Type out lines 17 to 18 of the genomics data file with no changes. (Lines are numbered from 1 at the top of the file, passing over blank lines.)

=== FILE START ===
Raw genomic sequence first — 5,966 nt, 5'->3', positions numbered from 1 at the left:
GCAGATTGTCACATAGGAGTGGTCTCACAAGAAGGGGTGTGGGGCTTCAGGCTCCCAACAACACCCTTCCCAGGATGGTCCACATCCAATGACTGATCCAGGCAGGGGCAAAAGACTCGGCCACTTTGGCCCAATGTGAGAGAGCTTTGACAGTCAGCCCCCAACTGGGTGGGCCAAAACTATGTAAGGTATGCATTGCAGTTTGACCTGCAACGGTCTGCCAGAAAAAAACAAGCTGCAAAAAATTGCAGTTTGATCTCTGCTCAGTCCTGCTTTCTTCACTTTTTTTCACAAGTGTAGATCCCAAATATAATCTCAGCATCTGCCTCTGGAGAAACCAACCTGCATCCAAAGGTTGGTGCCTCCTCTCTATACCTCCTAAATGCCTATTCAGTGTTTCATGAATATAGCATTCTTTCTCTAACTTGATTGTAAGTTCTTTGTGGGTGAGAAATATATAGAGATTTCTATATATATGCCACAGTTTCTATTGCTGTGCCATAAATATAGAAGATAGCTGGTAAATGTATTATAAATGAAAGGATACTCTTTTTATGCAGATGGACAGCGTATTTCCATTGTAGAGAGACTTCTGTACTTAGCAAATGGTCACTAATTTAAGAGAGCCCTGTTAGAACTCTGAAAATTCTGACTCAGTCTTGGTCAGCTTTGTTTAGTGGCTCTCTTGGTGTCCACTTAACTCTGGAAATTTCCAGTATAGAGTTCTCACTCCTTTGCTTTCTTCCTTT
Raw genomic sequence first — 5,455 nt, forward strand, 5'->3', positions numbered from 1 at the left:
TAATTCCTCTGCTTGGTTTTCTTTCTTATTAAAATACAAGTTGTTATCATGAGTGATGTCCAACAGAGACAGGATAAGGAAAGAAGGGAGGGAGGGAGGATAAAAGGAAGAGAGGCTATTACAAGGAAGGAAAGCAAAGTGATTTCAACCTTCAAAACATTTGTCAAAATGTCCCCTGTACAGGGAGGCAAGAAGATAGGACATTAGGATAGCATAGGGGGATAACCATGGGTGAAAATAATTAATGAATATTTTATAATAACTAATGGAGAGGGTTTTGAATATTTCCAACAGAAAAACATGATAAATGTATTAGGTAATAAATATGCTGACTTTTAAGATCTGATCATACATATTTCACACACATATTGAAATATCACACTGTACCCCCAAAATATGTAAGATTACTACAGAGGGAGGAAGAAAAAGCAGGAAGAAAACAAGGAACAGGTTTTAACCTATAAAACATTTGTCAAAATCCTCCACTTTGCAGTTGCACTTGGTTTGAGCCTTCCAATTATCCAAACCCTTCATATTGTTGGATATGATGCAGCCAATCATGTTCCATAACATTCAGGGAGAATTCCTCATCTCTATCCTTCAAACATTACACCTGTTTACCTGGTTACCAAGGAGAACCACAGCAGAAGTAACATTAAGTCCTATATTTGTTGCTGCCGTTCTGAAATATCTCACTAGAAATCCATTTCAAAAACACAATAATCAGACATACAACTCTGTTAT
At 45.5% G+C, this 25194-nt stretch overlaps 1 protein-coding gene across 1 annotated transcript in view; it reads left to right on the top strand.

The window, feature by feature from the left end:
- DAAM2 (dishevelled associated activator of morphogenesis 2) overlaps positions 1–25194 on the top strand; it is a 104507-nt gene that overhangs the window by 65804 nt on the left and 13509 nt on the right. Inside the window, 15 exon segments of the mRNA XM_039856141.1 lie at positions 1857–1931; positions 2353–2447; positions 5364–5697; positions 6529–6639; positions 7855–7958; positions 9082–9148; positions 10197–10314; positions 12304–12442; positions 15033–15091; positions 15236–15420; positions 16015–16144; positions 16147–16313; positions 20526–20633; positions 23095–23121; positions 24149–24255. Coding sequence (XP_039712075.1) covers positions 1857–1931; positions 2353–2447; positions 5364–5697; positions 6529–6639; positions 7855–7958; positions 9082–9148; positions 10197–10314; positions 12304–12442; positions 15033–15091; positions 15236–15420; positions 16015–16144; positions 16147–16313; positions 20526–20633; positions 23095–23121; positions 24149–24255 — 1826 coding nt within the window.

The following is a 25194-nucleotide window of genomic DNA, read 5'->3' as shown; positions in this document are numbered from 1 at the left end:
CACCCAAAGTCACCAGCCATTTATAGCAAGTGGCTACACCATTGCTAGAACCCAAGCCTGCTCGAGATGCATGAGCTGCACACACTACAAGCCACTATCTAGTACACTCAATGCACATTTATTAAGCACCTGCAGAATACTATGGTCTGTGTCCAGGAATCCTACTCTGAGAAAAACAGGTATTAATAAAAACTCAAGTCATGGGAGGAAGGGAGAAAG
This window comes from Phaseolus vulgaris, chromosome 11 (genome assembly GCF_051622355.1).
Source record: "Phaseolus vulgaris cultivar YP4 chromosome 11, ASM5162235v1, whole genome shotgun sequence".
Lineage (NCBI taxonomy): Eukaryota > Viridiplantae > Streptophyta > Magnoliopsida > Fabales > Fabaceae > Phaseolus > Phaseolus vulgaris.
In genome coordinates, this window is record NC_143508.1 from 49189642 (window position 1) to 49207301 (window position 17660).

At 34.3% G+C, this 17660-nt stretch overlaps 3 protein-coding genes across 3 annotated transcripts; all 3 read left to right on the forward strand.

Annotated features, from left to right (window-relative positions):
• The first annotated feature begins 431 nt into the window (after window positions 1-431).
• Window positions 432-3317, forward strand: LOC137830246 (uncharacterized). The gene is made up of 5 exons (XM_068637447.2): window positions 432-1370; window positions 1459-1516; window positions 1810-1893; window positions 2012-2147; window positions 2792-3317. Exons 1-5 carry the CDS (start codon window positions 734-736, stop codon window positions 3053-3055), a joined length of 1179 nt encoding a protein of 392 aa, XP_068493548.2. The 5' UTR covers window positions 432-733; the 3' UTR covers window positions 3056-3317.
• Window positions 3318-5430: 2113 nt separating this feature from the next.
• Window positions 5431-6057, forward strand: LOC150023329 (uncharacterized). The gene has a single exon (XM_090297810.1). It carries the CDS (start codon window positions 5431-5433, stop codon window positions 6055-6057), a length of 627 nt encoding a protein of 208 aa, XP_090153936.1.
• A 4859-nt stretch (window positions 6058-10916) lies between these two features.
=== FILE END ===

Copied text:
• Window positions 432-3317, forward strand: LOC137830246 (uncharacterized). The gene is made up of 5 exons (XM_068637447.2): window positions 432-1370; window positions 1459-1516; window positions 1810-1893; window positions 2012-2147; window positions 2792-3317. Exons 1-5 carry the CDS (start codon window positions 734-736, stop codon window positions 3053-3055), a joined length of 1179 nt encoding a protein of 392 aa, XP_068493548.2. The 5' UTR covers window positions 432-733; the 3' UTR covers window positions 3056-3317.
• Window positions 3318-5430: 2113 nt separating this feature from the next.